NYT Op-Ed Takes A Strong, Principled Stance Against Orthodox Jews In Public Pools. | Gradient
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NYT Op-Ed takes a strong, principled stance against Orthodox Jews in public pools.

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On Wednesday, America’s Newspaper of Record published an op-ed from “the editorial board” accusing a public swimming pool in Brooklyn of accommodating the religious beliefs of its neighborhood Orthodox Jews. This is, in the view of the NYT, a bad thing. The pool, which is in a heavily Orthodox area of Brooklyn, has long observed a few female-only hours (9:15 to 11 a.m on Mondays, Wednesday and Friday; and 2:45 to 3:45 p.m. on Sundays) so that Orthodox Jewish women, whose beliefs prohibit swimming with men, can enjoy the pool as well. The New York Times considers this to be “a capitulation to a theocratic view of government services.” This is absurd. At best: ignorant. At worst: antisemitic.

The Times recounts the history of this pool in brief, citing that the women’s only hours have been observed since the ’90s at the request of Orthodox women “apparently without any serious community objections.” That the Times’ editorial board seems shocked by an Orthodox Jewish community not objecting to pool hours they themselves requested is somehow not the dumbest thing about this article. It goes on to reference local assemblyman and advocate for the pool’s sex-segregated hours Dov Hikind when it says:

“Indeed, what Mr. Hikind, in a statement, called a ‘victory for human rights’ is in fact a capitulation to a theocratic view of government services. Mr. Hikind wrote: ‘The community can rest much easier this Shabbos knowing that men and women can continue to swim separately.’ It’s pretty clear what ‘community’ Mr. Hikind means, and it is not the diverse neighborhood he was elected to represent, nor one that includes everybody who lives there.”

Setting aside the unnecessary scare quotes around “community” for a moment, it’s amazing to see the New York Times attempt to frame this as an issue of justice by encouraging one small pool in Brooklyn to discontinue a decades-old practice that allowed for the inclusion of a religious minority. By arguing that “everybody” should get to use the pool at all times, they effectively argue that Orthodox women should not get to use the pool.

The op-ed inflates a public pool making accommodations for Orthodox Jewish beliefs into a Constitutional crisis, further hyped by flowery language about how “the summer sun shines equally on the Orthodox and the non-Orthodox.” In their vision, these eight hours of religious accommodation are tantamount to refusing a glass of water to a marooned pilot dying of thirst. The piece states that “the city’s human rights law is quite clear that public accommodations like a swimming pool cannot exclude people based on sex.” They then acknowledge that the law allows for exemptions “based on bona fide considerations of public policy,” but dispense with this seemingly key chestnut by saying that this particular case clearly does not qualify as being a bona fide consideration “with its strong odor of religious intrusion into a secular space” — a horribly chosen turn of phrase, given the religious group being referenced.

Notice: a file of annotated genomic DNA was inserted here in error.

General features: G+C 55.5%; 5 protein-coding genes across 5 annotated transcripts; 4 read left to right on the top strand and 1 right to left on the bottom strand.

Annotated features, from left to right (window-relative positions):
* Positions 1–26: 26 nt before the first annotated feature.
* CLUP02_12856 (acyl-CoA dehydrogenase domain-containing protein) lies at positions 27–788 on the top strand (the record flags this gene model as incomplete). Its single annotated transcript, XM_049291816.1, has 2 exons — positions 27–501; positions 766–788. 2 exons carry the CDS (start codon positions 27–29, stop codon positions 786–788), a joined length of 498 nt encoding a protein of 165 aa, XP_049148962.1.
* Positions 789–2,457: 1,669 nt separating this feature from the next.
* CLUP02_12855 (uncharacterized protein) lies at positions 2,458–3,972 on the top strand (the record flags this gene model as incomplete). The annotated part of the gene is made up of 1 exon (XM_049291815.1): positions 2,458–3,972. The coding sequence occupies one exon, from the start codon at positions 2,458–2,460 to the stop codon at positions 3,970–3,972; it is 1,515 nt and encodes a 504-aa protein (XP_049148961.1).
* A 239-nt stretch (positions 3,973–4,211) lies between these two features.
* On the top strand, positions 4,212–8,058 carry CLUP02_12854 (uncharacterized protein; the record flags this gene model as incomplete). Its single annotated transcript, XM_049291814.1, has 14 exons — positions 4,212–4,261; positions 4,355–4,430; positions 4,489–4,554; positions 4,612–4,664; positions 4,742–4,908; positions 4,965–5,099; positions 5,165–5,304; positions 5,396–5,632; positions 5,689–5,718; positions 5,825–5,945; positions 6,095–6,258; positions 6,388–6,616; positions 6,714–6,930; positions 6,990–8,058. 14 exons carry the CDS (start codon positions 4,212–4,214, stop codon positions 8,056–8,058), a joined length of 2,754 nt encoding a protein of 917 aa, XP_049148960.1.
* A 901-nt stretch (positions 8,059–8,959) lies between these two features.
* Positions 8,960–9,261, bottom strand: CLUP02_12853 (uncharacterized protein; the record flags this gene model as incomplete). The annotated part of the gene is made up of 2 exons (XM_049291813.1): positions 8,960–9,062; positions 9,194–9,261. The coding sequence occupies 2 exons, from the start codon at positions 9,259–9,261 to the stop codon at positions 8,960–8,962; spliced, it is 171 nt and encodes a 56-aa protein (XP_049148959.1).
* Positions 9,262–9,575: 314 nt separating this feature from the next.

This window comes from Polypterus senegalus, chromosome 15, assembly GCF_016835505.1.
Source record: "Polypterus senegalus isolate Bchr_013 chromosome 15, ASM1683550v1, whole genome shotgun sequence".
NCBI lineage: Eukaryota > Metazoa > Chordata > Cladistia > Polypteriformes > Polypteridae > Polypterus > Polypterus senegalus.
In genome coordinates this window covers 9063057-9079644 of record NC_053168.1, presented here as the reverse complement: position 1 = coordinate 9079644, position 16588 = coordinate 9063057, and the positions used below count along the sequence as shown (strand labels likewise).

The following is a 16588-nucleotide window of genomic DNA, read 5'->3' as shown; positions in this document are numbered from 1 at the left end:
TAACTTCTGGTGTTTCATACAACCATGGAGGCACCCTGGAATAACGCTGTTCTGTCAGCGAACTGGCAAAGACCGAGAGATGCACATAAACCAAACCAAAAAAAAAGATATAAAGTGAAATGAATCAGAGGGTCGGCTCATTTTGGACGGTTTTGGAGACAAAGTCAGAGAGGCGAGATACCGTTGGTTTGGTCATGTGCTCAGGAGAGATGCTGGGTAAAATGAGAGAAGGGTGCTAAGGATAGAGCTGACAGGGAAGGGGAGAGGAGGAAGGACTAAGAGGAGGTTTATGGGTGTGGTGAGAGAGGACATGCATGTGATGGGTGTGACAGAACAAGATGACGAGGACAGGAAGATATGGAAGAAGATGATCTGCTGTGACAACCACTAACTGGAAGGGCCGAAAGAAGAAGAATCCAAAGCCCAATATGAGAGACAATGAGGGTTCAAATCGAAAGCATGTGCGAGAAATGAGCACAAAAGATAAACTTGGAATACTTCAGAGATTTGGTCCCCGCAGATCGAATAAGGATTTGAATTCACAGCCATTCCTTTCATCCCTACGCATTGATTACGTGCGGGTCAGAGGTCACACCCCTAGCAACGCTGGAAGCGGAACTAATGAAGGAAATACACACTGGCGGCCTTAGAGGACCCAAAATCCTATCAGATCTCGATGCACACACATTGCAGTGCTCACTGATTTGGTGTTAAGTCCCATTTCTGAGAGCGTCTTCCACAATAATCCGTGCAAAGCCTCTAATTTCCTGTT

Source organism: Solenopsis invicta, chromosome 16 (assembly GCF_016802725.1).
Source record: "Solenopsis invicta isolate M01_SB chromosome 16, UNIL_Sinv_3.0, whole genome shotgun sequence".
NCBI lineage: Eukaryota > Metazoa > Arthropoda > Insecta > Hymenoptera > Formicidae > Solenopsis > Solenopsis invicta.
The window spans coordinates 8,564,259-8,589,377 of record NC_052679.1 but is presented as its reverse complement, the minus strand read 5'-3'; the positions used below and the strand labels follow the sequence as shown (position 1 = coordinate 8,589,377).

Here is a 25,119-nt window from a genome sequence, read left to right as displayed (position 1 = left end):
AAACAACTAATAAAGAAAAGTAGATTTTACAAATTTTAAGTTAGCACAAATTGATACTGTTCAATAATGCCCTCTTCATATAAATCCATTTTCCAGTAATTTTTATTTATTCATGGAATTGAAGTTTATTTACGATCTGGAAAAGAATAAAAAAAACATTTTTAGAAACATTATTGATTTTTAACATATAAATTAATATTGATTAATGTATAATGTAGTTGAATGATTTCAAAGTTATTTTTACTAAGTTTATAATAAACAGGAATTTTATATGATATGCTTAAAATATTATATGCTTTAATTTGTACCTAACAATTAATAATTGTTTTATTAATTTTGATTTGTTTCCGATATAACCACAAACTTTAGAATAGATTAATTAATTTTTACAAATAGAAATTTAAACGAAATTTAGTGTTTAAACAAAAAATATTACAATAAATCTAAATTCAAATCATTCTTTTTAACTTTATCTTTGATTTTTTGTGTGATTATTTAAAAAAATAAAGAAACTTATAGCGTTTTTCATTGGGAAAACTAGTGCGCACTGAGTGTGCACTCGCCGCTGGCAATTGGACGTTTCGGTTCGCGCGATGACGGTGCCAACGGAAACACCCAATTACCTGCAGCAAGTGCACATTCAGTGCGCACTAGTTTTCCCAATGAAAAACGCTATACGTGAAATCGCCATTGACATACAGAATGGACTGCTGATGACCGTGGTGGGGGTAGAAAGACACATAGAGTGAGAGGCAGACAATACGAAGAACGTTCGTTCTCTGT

Why sincerely held religious beliefs would not fall under “bona fide considerations of public policy” in a pluralistic society is not an issue the op-ed wrestles with at all. Which is curious because, as Tablet notes, public pools across the country have long observed gender-segregated swimming hours for Muslims — pissing off some far-right Islamophobes in the process. Celebrated anti-Muslim nightmare Pamela Geller wrote an article about just such a pool in St. Paul titled “Sharia in Minnesota” which shrieked: “There are are thousands of Islamic centers across the country — sharia swim belongs there, not in our public pools.”

Compare that sentence with this one from the New York Times: “Let those who cannot abide public, secular rules at a public, secular pool find their own private place to swim when and with whom they see fit.”

(Tablet also reached out to a First Amendment expert named Noah Feldman, who said: “The laws are a constitutional accommodation of religion. And the NYC Human Rights law also allows for public policy accommodations; this qualifies.”)

One could argue that the New York Times editorial board just didn’t know that religious accommodations at public pools are a fairly common occurrence — except for the fact that they published an article earlier this year on a public pool in Toronto which praised how “mechanized screens shroud the center’s expansive glass walls to create a session that allows only women and girls to relax in the hot tub, swim laps or careen down the water slide, a rare bit of ‘me’ time treasured by many of the neighborhood’s Muslim residents.” The article called this “a model of inclusion.”

A model not worth copying in The New York Times’ own city, apparently.

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